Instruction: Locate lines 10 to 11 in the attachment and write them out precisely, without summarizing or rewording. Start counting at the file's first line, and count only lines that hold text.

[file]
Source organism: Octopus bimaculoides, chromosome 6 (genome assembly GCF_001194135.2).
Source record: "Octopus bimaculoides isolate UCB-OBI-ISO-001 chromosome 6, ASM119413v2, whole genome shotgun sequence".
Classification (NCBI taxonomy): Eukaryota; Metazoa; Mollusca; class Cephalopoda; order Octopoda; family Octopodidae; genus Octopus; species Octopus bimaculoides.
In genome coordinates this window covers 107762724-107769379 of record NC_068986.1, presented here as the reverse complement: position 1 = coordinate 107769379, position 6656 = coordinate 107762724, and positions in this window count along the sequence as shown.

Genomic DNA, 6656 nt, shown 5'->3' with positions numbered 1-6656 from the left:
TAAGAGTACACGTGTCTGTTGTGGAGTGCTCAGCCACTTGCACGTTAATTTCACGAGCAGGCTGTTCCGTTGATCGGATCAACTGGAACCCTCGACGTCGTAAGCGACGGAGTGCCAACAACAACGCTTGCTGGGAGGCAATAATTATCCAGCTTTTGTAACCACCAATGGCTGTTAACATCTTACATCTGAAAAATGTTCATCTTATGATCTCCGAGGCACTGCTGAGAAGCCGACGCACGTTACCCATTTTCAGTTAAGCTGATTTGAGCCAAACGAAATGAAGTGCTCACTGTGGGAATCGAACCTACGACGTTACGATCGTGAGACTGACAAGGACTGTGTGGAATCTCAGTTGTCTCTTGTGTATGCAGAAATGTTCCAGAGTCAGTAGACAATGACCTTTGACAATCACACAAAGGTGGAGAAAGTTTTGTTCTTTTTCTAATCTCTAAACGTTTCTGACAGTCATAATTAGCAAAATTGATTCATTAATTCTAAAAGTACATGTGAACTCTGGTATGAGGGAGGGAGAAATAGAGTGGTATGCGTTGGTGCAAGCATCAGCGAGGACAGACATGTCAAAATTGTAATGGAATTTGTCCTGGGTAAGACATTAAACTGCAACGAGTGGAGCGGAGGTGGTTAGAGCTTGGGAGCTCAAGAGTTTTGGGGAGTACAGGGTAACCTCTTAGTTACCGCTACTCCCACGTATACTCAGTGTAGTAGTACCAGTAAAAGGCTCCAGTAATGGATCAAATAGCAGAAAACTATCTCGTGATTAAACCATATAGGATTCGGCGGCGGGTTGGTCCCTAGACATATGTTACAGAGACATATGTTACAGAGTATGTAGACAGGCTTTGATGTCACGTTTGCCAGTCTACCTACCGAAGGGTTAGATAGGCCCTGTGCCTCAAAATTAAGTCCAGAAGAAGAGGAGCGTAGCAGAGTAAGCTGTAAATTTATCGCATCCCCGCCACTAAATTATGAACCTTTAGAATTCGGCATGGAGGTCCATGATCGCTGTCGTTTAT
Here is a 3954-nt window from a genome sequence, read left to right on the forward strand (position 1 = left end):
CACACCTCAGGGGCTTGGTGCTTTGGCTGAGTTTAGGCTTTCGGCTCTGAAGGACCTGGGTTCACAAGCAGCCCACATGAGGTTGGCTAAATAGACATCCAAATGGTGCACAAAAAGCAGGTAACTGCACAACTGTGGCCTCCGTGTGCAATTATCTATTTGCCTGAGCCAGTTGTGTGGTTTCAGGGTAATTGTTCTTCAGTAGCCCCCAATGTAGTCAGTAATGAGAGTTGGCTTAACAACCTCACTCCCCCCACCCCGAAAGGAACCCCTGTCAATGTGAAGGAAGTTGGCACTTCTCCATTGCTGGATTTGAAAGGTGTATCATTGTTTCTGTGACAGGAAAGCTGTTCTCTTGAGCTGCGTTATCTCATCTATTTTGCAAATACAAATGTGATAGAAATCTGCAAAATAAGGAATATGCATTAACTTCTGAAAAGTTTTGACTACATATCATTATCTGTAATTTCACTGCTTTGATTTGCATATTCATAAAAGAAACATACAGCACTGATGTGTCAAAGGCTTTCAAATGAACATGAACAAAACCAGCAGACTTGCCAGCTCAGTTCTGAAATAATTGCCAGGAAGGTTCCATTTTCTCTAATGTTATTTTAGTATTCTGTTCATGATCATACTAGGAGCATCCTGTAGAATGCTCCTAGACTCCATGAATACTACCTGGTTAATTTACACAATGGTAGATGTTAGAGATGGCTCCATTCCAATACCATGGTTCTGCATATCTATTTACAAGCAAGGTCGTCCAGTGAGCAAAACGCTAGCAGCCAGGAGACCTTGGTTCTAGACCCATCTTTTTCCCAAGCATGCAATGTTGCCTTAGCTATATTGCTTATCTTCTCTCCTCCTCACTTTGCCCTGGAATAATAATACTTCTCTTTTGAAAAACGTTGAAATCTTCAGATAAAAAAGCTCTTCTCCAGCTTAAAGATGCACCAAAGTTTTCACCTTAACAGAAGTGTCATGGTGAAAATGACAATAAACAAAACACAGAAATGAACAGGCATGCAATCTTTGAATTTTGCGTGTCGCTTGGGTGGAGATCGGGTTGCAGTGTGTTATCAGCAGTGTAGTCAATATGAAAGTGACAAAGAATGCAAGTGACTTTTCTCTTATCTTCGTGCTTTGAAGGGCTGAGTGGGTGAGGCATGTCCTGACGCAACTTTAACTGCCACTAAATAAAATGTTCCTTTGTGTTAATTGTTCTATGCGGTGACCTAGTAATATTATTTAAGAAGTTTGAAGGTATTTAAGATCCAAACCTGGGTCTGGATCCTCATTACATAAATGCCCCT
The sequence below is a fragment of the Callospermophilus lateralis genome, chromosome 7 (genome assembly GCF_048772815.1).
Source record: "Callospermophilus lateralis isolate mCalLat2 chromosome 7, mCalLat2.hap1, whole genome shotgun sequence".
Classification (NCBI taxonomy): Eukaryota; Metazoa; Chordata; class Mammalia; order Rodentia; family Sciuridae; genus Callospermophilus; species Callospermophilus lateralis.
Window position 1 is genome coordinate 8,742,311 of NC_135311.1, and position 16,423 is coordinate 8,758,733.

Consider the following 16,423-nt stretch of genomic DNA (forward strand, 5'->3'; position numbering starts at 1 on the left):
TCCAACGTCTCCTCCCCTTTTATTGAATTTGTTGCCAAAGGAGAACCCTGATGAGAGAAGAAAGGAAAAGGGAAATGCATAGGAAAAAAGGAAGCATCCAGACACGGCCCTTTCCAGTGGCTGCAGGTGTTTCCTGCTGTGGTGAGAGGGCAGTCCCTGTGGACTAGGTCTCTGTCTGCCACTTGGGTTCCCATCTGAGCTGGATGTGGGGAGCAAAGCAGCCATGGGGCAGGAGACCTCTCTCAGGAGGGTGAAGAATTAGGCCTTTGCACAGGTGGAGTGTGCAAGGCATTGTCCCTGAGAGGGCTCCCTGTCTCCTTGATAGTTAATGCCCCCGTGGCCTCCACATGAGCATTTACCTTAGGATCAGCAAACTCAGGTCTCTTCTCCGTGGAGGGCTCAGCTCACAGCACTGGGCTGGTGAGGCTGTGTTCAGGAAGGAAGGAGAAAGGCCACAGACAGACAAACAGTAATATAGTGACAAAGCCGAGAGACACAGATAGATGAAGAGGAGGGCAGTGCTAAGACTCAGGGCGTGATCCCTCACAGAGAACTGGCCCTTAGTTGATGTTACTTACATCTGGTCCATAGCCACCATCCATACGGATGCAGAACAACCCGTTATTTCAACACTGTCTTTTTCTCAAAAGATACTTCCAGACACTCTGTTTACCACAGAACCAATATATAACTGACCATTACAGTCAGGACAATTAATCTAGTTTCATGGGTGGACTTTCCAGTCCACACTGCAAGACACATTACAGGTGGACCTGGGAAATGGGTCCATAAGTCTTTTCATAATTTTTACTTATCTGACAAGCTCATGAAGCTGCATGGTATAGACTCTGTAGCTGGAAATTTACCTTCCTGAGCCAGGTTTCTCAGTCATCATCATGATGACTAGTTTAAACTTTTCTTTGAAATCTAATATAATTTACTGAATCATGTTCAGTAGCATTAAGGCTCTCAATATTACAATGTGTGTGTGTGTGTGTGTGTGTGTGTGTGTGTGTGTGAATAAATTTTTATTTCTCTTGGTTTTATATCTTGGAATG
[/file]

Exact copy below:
Source record: "Callospermophilus lateralis isolate mCalLat2 chromosome 7, mCalLat2.hap1, whole genome shotgun sequence".
Classification (NCBI taxonomy): Eukaryota; Metazoa; Chordata; class Mammalia; order Rodentia; family Sciuridae; genus Callospermophilus; species Callospermophilus lateralis.